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Get the Gregory Alpinisto 35 liter (Amazon) (Gregorypacks.com)
Get the 50-liter Gregory Alpinisto 50 liter (Amazon) (Gregorypacks.com)
As of 2023, the Alpinisto backpack has been updated, but this version is still available in limited quantities. See all available versions of this pack on Gregorypacks.com.
Last year, my wife and I were both in the market for good new winter packs. We both needed something that could carry snowshoes, and I needed something that could carry skis A-frame style. After much research, we easily settled on the recently redesigned Alpinisto by Gregory Packs.
The packs have already served much more than just winter packs for us. Because of the lack of ventilation, it tends to get warm against your back. But the design is so good that we frequently use them in early spring and fall when there’s little to no snow, as long as the temperatures are still cool.
For hiking and snowshoeing (all-around)
The packs are based on the old Alpinisto design that’s been around for years. For some reason, they ditched the high-vis color schemes a few years back, which kept me from buying them earlier. But, about three years ago, with the redesign, they brought it back with a high-visibility green color.
One of my favorite features is the full-side zipper. It opens all the way from the mouth of the back, allowing duffle bag-like access to all of the contents within the pack. The zipper is beefy, with a large zipper pull making it easy to operate in winter with gloves on.
For climbing and skiing
For climbing and ski mountaineering, the hip belt fits ice clippers nicely. It has durable loops for A-frame carry that aren’t needlessly oversized, saving weight. The hip belt and frame are also removable if you really need to shed pounds. Ice tools are easy to secure, and the thick, reinforced sleeve prevents them from tearing up the pack. Trekking poles are equally as easy to secure.
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The pack has a good-sized removable bivy pad that I’ve used for standing or sitting on a few times to keep my feet or butt warm. All of my crampons (lever lock and strap) fit easily in the large and reinforced crampon pocket. When I’m not out on snow and ice, this makes a great place to put all my easy-to-reach junk. The large opening and drawstring for toploading make it easy to fit a helmet, and like most packs, it has a top compression/rope strap.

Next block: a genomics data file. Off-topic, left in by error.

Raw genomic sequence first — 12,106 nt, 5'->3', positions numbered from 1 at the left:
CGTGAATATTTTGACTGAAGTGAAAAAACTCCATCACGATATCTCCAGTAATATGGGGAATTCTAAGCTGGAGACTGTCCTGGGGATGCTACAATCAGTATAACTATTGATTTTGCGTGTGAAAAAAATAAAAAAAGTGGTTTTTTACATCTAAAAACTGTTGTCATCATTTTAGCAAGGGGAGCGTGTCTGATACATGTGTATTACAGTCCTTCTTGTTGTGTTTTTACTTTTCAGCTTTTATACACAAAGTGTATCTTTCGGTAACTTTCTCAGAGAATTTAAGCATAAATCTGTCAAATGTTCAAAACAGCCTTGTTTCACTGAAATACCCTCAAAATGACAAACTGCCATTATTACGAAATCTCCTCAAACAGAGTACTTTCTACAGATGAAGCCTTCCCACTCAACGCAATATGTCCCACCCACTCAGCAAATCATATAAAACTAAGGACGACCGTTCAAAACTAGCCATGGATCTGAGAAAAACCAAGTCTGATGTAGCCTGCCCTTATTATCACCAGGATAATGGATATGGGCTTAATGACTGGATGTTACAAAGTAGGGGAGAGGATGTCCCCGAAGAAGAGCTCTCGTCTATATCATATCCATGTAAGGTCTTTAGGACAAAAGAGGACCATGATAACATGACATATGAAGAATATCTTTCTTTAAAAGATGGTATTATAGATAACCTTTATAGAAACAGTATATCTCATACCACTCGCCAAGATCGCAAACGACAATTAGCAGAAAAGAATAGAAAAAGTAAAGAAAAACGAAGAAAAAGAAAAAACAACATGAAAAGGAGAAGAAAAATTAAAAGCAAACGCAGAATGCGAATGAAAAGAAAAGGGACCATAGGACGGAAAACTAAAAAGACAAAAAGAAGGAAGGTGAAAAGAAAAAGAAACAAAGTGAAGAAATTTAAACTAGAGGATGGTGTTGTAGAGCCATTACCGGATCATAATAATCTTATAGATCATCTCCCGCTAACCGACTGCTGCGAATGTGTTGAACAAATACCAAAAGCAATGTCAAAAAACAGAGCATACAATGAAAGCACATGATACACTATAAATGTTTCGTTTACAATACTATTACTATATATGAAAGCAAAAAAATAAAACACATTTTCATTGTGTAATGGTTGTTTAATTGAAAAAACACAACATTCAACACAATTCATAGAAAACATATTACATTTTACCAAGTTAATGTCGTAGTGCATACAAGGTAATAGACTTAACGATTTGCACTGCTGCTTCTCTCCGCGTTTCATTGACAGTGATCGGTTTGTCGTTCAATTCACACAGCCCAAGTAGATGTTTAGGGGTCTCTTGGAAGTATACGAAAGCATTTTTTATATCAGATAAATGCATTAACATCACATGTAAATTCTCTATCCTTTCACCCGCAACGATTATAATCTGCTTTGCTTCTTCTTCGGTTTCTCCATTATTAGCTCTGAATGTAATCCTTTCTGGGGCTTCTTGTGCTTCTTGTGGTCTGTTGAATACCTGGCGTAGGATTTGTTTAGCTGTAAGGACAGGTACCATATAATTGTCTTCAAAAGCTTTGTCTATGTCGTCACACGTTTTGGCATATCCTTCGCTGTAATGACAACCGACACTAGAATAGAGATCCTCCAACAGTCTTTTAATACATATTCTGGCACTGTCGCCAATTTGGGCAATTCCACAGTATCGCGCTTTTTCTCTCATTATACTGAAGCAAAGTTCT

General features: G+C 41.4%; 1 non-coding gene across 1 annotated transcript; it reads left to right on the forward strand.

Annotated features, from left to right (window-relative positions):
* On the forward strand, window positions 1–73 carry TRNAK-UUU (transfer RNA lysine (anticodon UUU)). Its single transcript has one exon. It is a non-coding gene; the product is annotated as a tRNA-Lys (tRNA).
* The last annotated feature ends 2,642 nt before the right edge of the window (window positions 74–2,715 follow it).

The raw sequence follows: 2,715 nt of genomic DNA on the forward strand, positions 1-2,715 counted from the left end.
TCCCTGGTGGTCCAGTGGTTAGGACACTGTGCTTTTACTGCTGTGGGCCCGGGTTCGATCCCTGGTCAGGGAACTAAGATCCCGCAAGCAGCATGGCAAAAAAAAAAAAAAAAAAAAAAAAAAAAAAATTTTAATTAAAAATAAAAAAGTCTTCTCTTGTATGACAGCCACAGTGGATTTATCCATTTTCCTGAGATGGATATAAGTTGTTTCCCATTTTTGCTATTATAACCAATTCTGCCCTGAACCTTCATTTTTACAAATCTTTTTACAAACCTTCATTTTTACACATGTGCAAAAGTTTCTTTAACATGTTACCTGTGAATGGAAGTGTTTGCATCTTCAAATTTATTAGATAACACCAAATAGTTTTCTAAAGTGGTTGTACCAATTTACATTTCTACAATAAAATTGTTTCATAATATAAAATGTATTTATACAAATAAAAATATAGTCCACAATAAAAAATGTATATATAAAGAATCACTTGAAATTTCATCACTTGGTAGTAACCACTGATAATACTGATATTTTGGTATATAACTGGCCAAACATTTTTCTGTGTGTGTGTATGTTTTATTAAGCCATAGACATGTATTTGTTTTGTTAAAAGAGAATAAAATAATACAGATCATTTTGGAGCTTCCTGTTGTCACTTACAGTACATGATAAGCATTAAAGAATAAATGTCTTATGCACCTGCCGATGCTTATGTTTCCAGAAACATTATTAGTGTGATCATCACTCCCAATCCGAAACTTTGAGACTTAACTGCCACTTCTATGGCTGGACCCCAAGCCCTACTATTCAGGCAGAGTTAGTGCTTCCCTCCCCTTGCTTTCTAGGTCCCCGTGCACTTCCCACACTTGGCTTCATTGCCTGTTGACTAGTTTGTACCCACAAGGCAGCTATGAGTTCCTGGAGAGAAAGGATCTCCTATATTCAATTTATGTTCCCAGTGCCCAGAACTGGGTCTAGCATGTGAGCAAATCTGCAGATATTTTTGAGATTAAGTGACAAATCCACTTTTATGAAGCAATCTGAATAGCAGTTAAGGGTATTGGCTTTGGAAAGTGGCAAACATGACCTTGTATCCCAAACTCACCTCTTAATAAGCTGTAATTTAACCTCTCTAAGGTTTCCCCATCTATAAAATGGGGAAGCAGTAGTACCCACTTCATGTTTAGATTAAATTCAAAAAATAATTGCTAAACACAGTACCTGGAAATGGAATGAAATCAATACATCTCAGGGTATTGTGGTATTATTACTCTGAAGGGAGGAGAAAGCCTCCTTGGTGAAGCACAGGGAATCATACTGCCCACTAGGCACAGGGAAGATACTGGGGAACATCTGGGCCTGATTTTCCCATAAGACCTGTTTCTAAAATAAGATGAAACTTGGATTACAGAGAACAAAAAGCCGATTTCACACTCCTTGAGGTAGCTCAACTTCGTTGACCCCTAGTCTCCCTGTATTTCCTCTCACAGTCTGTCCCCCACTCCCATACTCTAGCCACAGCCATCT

Other features and considerations
The shoulder straps are comfortable and plenty sturdy enough to use my camera clip. It has plenty of other loops on the shoulder straps for keeping a GPS or our Garmin InReach device handy. All of the zippers have large zipper pulls, making compartments easy to access with gloves on. The compression straps tuck away nicely, so they don’t swing around or get caught on things. They do have hydration sleeves, which don’t get a lot of use from me in the winter months.
The comfort of the Gregory Alpinisto is incredible! They come in small, medium, and largely based on torso length and hip/waist size. It’s definitely important to get the right size because, unlike many summer packs, the shoulder straps can’t adjust up and down. If you aren’t sure about your size or how to measure torso length, you may want to go to a store that does pack-fitting. If you do, please try to purchase it from them (even if it means a loss of commission for me)! I’m a huge supporter of small shops and brick-and-mortar stores that offer these services and want them to stick around.
Neither pack is big enough for winter camping in the Alaska interior, so both sizes are daypacks for us. My -20° F sleeping bag would fill up the majority of the compartment of the 50 liter. If I only needed a 0° F or 15° F sleeping bag, the 50 liter would be suitable, but probably still a little tight. However, we have found that we can do long day trips with one of us carrying the 35 and the other with the 50.
I think this pack is versatile in colder weather and is definitely one of my favorite packs I’ve ever owned.
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